Understand Your Data

Understand Your Data

Everyone is talking about data. Whether it’s big data or small, simple or complex, freely accessible or locked up in spreadsheets, everyone is worrying about how to get their hands on it.

Many companies these days are scrambling for data to help inform their decisions. Buying a data tool and building charts isn’t the right way to solve the data problem. Data access is only a part of the problem. A company needs to know where and what to aim before they can find the analytics tool that hits their target.

To help companies pinpoint the right analytics tool to use, here are a few questions to ask yourselves as you begin to explore analytics software:

What questions are you seeking to answer, and what do you expect to accomplish with the results?

Before you can begin investigating your data , you need to define the problems you aim to solve. A good first step in choosing a data tool is to make a list of a few clear, quantifiable questions that you are expecting to answer with your data. From there, examine your needs and consider a few things:

  • Do you need constant updates to architecture or will queries run a standard way?
  • Do queries pull from a static data model or one that constantly changes?

Once you’ve got a good idea of the way you’ll use the platform, you need to examine your data sources.

Where is the data?

Making a decision about a warehouse solution is a crucial first step in finding insights that affect the entire company. From that single source of truth, data analysts and scientists can dive into the data and look for any connections that deserve investigation. When selecting a warehouse, keep in mind that queries differ in complexity and some data sources migrate easier to certain warehouses. Once you’ve mapped out the flow of data from native sources to a single data platform, it’s time to start thinking about the humans who will interact with the data.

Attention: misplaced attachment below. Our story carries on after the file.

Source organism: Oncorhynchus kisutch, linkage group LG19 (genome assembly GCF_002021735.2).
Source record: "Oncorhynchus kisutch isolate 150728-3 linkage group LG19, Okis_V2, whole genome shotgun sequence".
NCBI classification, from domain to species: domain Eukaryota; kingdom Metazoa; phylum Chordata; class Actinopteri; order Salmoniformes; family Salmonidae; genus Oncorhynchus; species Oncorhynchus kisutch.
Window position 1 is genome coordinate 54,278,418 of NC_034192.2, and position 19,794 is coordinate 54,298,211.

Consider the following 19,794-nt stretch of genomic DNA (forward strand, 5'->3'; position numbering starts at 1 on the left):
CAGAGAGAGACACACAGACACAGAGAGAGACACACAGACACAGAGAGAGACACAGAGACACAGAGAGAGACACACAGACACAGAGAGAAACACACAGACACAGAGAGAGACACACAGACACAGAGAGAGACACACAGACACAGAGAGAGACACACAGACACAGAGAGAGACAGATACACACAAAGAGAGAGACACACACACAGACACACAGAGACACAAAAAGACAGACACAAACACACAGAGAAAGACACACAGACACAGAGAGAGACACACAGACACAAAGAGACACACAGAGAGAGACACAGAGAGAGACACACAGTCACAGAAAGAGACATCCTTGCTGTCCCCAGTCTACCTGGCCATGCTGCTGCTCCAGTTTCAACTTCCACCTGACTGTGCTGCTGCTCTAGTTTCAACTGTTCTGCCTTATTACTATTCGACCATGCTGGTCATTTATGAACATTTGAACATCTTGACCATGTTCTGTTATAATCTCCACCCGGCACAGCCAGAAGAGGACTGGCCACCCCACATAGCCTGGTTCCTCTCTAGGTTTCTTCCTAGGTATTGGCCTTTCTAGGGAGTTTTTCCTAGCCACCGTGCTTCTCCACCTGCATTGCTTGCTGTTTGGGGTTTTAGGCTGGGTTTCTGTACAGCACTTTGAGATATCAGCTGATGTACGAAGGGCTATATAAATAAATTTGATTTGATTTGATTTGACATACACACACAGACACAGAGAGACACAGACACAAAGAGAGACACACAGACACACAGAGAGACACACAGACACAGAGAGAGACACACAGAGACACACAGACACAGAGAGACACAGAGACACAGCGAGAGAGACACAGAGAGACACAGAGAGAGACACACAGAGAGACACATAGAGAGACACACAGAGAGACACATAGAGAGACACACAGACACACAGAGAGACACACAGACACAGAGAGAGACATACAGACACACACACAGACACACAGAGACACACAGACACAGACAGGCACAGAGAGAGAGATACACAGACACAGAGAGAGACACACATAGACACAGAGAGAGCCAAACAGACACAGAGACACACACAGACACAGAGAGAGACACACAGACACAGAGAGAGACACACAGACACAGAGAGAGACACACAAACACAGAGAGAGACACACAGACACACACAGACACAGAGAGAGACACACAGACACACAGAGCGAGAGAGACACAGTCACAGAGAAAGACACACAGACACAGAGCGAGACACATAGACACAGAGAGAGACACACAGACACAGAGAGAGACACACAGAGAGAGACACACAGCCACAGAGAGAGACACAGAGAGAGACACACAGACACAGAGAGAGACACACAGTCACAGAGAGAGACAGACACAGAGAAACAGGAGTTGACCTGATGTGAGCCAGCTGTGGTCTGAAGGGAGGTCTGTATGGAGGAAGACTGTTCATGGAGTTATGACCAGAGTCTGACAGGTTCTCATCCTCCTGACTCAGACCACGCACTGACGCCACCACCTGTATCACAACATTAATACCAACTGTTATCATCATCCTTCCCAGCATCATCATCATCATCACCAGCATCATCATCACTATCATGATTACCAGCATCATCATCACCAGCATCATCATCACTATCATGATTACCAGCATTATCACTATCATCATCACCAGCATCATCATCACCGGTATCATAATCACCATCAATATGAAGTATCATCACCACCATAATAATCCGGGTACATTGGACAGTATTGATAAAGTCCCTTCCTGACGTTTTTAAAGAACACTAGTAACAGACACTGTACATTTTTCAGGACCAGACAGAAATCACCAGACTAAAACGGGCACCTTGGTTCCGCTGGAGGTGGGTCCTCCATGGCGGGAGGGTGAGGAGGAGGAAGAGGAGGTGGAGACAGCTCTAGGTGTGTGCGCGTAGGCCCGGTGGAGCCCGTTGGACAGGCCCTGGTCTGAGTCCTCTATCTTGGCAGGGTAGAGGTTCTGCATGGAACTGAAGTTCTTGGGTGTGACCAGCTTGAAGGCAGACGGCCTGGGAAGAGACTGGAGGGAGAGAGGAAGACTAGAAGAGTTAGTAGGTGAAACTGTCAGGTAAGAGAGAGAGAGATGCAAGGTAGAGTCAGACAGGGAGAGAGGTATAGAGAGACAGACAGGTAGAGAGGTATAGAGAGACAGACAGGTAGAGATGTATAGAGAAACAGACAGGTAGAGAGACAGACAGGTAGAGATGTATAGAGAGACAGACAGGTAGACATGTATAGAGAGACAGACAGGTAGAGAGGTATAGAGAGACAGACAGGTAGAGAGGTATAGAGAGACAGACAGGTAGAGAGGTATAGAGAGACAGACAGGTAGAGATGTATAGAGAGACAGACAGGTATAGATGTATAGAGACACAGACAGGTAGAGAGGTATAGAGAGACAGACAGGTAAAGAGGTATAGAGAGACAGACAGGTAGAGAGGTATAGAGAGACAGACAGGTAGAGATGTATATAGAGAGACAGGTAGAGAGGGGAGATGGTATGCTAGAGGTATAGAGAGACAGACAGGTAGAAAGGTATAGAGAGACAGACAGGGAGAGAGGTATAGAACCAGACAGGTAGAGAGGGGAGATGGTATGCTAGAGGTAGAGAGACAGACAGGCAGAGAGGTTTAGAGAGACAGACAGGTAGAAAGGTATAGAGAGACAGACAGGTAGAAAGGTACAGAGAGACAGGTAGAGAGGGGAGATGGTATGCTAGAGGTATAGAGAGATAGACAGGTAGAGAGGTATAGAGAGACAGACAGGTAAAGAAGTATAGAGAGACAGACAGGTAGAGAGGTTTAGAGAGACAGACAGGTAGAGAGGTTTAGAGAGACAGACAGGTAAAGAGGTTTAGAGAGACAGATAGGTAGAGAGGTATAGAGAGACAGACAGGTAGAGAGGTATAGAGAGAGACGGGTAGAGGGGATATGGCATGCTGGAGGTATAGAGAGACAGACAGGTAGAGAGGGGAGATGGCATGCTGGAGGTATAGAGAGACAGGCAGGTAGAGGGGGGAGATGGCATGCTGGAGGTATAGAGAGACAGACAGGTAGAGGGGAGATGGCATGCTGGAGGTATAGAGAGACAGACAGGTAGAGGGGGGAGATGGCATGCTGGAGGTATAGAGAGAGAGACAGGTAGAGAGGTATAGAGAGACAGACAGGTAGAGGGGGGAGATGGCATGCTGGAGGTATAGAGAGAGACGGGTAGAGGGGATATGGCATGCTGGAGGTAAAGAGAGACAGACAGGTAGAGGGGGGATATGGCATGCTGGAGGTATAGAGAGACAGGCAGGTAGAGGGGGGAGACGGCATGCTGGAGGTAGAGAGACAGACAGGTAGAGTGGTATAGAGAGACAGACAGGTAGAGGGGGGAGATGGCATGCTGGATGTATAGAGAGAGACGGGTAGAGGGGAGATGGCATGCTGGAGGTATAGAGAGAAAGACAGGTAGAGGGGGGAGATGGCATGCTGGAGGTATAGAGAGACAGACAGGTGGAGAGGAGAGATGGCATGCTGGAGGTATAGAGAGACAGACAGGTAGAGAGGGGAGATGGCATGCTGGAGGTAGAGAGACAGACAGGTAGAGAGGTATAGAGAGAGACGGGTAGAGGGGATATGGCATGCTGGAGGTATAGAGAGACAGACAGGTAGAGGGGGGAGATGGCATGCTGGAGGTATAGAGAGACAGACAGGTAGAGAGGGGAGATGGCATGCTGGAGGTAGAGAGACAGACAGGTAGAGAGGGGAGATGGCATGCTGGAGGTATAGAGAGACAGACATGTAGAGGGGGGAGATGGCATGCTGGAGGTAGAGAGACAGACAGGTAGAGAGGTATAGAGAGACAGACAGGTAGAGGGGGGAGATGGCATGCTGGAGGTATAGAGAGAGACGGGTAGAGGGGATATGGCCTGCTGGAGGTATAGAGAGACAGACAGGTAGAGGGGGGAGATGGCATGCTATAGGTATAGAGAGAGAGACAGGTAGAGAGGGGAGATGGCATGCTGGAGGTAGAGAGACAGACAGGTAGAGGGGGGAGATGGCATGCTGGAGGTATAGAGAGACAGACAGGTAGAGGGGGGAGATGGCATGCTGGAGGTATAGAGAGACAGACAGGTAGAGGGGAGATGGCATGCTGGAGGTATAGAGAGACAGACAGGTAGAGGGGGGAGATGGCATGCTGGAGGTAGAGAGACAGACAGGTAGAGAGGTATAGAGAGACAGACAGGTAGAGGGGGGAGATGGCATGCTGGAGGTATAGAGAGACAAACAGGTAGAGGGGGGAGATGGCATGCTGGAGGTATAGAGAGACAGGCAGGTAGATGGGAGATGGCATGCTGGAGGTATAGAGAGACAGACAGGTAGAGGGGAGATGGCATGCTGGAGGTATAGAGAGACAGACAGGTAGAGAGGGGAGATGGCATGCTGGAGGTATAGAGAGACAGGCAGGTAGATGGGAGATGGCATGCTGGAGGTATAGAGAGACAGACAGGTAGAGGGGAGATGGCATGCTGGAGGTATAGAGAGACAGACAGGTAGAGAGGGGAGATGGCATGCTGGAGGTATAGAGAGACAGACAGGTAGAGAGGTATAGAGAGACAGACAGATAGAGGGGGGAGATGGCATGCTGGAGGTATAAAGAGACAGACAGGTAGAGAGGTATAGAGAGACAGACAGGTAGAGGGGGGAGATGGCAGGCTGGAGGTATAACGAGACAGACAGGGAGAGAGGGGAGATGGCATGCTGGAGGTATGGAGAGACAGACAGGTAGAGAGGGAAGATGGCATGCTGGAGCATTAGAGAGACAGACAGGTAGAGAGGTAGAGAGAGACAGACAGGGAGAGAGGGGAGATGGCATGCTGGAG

Who handles the data?

Before you can make a decision about a data analytics tool, it is important to develop a clear understanding of the people who will be using that tool and the types of work they’ll be doing with it.

Different teams handle their data differently; some begin the process with IT personnel, others with data engineers and analysts. To make matters even more complex, some companies change their data handling as they scale.

Sometimes several individuals or groups of individuals collaborate on data sets simultaneously in the analytical process.

Who consumes the data?

Once the data has been combined and formatted for analysis, it will end up in the hands of a decision maker who can use it to make tactical decisions. These final data consumers are also an important part of the tool selection process. If they receive information that they can’t use or understand, then the entire process is useless. Determine in what format these consumers need information, how sophisticated they are at reading data and how often they need analytics delivered.

What is the budget?

Data analytics tools are like most products — you get what you pay for. With a heavy investment in a tool, you need to consider the degree of customization that you will have. It’s always better to get something that fits your needs and can adapt as your company grows to involve more data, more data handlers and more data consumers.

Sources: periscopedata

Comments are closed.